Fri, December 25, 2009
World > Americas > U.S. health care reform

Backgrounder: U.S. healthcare reform glossary

2009-12-24 16:26:00 GMT2009-12-25 00:26:00 (Beijing Time)  Xinhua English

WASHINGTON, Dec. 24 (Xinhua) -- The U.S. Senate on Thursday approved a landmark healthcare reform bill. Following are key terms in the bill.

PUBLIC OPTION

It refers to a government-run insurance plan. In most proposals, the public option would be similar to the Medicare system, where the government would negotiate payment rates with health care providers.

INSURANCE EXCHANGES

They are supposed to bring down the cost of policies for the self insured and small businesses. The idea is that insurers will compete with each other in these new marketplaces for the millions of previously uninsured. State, regional, or national exchanges would be established.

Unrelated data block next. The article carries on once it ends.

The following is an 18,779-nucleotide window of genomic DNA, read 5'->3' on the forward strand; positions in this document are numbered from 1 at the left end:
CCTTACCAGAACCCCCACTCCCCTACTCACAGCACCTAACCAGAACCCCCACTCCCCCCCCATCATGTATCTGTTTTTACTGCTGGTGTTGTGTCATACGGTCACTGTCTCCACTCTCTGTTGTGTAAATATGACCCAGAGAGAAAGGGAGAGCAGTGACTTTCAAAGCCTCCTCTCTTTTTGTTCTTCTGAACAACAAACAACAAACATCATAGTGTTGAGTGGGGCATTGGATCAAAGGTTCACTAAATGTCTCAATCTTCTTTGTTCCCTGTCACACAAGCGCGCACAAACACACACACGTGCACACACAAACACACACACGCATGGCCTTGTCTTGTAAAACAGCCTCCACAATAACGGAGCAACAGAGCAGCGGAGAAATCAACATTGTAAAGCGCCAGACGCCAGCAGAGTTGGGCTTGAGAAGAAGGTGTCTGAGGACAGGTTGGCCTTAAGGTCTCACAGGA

MEDICAID

It is a state-federal health program for low-income people. Enacted in 1965 with the Social Security Act, Medicaid currently provides immediate and long-term care to about 60 million Americans.

MEDICARE

Also enacted in 1965 under the Social Security Act, it is a federal program that provides health insurance to people aged 65 and older and the disabled. In 2008, Medicare covered almost 45 million people.

FEDERAL POVERTY LEVEL

It is calculated by the federal government, and the numbers are used to determine the income standard for eligibility for public healthcare programs. For 2009, individuals making 10,830 U.S. dollars per year or less or families of four making 22,050 dollars per year or less are eligible for federal subsidies.

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